In the higgs portal scenario that we use in this report, the global symmetry (parity) is postulated in order to guarantee the stability of dark matter, where the WIMP dark matter has odd charge while particles in the SM have even one. We consider three cases for the spin of the dark matter; the scalar dark matter , the fermion dark matter , and the vector dark matter . In all cases, the dark matter is assumed to be an identical particle for simplicity, so that these are described by real Klein-Gordon, Majorana, and real Proca fields, respectively. The Lagrangian in the scenario is written as
where , is the field strength tensor of the hypercharge gauge boson, and is the Lagrangian of the SM with being the higgs boson. The last terms in RHS in Eqs.(2) and (2) proportional to coefficients and represent self-interactions of the WIMP dark matter, which are not relevant for the following discussion. On the other hand, the last term in RHS in Eq.(2) proportional to the coefficient is the interaction between WIMP dark matter and the hypercharge gauge boson, however this term is most likely obtained by 1-loop diagrams of new physics dynamics at higher energy scale, since the dark matter particle carries no hypercharge. The term therefore can be ignored in comparison with the term proportional to which can be obtained by tree-level diagrams. After the electroweak symmetry breaking, masses of the dark matters are given by
where the vacuum expectation value of is with being GeV. Model parameters relevant to following discussions are, thus, and .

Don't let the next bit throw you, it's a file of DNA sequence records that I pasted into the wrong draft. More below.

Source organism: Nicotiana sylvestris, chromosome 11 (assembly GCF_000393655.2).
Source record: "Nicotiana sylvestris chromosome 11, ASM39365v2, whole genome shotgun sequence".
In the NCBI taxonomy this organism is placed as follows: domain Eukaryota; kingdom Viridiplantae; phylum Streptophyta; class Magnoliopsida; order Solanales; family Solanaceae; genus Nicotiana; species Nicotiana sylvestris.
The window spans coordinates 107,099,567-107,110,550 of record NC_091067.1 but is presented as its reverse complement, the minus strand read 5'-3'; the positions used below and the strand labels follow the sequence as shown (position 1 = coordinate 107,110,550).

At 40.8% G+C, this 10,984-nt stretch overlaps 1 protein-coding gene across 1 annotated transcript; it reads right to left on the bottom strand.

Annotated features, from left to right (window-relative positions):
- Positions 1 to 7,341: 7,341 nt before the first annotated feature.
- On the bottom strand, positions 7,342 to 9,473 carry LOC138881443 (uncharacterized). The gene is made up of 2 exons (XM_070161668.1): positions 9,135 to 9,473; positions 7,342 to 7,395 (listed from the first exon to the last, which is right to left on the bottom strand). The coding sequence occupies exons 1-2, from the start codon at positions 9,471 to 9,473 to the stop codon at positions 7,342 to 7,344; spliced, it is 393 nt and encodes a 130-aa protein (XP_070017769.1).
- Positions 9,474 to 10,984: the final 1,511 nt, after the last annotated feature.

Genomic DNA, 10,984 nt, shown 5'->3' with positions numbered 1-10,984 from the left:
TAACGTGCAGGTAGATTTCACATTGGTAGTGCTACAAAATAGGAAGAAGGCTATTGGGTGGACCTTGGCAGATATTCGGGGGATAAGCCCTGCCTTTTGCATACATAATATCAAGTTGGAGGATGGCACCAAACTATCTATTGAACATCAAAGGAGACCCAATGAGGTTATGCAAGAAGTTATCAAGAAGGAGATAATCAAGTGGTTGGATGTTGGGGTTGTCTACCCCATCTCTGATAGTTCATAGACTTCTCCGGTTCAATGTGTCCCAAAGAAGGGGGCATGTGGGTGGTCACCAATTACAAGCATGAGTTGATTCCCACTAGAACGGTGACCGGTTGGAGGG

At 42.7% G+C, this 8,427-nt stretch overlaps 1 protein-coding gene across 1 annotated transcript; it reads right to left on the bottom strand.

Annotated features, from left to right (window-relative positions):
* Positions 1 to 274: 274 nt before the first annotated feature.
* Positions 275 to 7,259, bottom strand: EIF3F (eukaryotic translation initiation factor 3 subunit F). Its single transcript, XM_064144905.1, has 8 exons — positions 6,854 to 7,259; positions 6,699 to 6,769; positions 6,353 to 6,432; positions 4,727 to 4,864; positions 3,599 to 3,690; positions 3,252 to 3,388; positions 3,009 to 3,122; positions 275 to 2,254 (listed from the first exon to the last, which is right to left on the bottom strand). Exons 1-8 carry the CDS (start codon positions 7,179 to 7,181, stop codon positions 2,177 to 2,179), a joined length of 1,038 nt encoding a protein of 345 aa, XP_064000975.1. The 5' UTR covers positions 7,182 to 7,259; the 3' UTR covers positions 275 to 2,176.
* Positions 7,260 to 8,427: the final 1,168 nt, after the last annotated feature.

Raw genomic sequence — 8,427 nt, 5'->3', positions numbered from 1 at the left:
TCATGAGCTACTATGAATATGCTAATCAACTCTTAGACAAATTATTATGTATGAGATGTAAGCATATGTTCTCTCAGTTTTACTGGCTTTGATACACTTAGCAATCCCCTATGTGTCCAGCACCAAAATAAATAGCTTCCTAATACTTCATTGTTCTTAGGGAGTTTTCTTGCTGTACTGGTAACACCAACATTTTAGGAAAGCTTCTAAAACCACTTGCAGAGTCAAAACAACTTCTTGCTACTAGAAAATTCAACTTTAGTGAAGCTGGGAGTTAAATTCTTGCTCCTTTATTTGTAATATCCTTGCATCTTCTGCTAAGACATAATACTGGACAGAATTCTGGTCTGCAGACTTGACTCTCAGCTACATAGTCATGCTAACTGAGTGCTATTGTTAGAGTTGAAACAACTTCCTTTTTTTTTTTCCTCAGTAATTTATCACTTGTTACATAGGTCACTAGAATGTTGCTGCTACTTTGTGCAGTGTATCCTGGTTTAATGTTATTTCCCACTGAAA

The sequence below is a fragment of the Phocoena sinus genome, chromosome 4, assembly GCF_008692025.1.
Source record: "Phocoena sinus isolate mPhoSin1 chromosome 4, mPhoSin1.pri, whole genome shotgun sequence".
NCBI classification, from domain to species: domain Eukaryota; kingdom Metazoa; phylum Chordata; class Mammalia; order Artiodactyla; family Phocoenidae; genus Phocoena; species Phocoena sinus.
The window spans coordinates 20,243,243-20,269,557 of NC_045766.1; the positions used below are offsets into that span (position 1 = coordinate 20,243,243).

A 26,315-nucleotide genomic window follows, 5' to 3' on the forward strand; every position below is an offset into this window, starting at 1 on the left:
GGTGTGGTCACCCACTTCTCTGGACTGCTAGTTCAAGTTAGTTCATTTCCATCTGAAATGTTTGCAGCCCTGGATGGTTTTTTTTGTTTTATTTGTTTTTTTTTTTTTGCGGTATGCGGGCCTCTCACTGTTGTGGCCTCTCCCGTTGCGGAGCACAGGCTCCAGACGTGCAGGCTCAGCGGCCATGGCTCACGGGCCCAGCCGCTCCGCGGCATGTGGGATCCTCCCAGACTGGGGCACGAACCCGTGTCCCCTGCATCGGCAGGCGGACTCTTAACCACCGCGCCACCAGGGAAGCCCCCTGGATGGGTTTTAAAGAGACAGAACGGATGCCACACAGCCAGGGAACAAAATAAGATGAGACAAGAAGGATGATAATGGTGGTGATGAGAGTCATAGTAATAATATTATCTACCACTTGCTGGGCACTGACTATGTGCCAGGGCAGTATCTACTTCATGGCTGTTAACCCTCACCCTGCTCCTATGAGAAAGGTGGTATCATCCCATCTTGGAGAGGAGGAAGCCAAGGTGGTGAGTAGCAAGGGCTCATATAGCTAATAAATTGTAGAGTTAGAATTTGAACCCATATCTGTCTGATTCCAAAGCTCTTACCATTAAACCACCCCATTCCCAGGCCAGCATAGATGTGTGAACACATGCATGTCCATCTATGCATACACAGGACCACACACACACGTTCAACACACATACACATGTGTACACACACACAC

There are some examples of new physics models realizing the higgs portal scenario at low energies . The scenario with the scalar higgs portal dark matter is discussed frequently. R-parity invariant supersymmetric standard models with the Bino-like lightest super particle can correspond to the fermion higgs portal dark matter scenario when the other super-partners are heavy enough . The vector dark matter can be, for example, realized in such as the littlest higgs model with T-parity if the breaking scale is very high .
3 Signals at the ILC
We are now in position to investigate the signal of the WIMP dark matter at the ILC experiment. The main purpose of this report is to clarify the parameter region where the signal can be detected. We first consider the case in which the mass of the dark matter is less than a half of the higgs boson mass (). In this case, the dark matter particles can be produced through the decay of the higgs boson. Then, we consider the other case where the mass of the dark matter particle is heavier than /2.
3.1 The case